5 Terms I Don’t Use– In or Out of the Classroom

While these terms are not quite worthy of the LSSU’s Banned Words List, they are words that I don’t use in, or out, of my classroom in reference to teaching.  I admit sometimes being a just a little bit literal, but as an English teacher and word-nerd, I feel quite strongly about word meanings– denotations and connotations.

Slide1Now, my entirely pedantic reasons:

  1. “Saved my Sanity” in reference to anything about teaching or the work that goes into teaching.  Most days, I do love my job.  It does not make me crazy.  Even the days when I’m burying in paperwork or petulant teenagers, I do not feel that my sanity needs saving.  For me, the literal implication of my job driving me crazy suggests I am not fit for the job.  While there are days that I have questioned if I was crazy for enjoying the job, the job is not making me crazy.  I might refer to it making things easier or smoother, or cutting down prep time.  But my sanity is not an issue.Slide2
  2. “You’ll/ They’ll Love This” in reference to any project or activity.  I always hope that my students will enjoy the things that I do.  I’ll call it a victory if they tolerate it with less complaining than normal (bonus points if they complete the whole task as designed.)  But there is such a variety of students– of people– in my classroom that I will not assure or assume all of them will love something.  Some may be contrary and just because it is a school assignment, they simply cannot love it.  Others find that taking something fun and making it work– such as song lyric analysis or reading a popular novel– means that they won’t actually love it.  I may lay out the parts that I think will be fun or interesting, but I just won’t assume anyone will like anything.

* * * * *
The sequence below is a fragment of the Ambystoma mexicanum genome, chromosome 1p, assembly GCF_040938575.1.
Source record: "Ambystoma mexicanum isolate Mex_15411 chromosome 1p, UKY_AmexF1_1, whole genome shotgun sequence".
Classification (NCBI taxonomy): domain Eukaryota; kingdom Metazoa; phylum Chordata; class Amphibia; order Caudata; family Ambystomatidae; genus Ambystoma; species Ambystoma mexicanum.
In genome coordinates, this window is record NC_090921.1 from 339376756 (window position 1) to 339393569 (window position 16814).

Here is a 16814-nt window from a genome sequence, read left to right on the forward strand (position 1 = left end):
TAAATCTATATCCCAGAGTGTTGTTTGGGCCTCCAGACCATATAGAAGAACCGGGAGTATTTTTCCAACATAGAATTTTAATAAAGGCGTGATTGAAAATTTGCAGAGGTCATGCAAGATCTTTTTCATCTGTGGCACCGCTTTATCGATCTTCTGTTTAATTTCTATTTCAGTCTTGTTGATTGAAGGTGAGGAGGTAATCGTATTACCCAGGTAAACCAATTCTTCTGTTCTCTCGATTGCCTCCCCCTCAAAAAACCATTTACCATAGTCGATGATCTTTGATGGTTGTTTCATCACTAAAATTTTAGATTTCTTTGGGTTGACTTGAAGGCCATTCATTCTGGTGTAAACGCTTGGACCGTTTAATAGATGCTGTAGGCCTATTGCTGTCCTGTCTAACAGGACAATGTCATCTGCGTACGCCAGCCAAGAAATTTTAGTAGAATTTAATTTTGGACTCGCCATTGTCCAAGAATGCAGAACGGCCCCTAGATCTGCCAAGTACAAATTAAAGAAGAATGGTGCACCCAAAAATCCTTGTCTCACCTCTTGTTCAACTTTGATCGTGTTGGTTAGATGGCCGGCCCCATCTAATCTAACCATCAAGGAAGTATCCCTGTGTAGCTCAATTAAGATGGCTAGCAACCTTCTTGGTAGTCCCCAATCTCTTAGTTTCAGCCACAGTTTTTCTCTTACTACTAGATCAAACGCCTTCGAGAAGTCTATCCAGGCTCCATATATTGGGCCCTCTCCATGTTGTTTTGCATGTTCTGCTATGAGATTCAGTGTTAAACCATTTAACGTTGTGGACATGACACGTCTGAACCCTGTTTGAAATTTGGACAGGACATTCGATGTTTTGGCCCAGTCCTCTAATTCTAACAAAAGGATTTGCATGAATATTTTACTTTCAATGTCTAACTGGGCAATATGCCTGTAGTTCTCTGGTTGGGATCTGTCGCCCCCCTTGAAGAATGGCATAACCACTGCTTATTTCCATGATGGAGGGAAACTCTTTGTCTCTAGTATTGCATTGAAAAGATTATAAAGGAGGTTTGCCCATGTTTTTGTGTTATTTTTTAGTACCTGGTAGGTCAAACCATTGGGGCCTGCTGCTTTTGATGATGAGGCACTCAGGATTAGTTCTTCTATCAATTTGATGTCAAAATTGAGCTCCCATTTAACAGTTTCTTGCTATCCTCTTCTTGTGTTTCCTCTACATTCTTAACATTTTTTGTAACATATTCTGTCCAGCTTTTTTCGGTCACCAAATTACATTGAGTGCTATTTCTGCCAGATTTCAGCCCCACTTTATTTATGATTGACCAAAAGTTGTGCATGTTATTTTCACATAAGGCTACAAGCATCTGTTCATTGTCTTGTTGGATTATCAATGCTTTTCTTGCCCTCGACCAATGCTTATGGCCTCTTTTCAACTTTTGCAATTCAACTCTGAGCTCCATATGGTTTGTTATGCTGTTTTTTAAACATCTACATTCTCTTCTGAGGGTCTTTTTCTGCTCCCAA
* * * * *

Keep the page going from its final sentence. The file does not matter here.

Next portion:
3. Slide3“Cheat Sheet” as used for handouts or note cards/ sheets for students to refer to later.  I believe firmly that a reference source is not a “cheat” but rather a guide, a support, a tool.  I much prefer the term “Quick Guide” or even just “Handout” rather than calling anything a “Cheat Sheet.”
  4. “This is preparing you for the real-world.”  Oh, where to start with this fallacious phrase.  If a specific tasks has real-world applications, I will certainly address that.  Perhaps it’s the writing skills or completing tasks in a timely fashion.  However, most classrooms– including my own in ways– are not at all a reflection of the workplace.  And I’m not going to do my students a disservice by assuring them it is in a blanket statement intended to mollifying and encourage compliance (shut up and work.)
  5. “I’m not an artist” or “I don’t teach [insert other subject]”  I try to model for my students good, professional behavior.  While there’s nothing wrong with being weaker in some subjects– for example, my math brain is certainly less speedy and adept than my English language brain– it also can send the message that some subjects can be dismissed.  We want our students to take all subjects seriously and not dismiss one or more as “I’m not good at it” but then model that sort of dismissive attitude towards it.  Should I make an error in drawing or math, and it is noticed by me or students, I prefer to not use an attempt at self-deprecating humor or deflection, but to instead model graciousness and composure.  Basically, show them how to gracefully make and correct a mistake.

What words or phrases rankle you?

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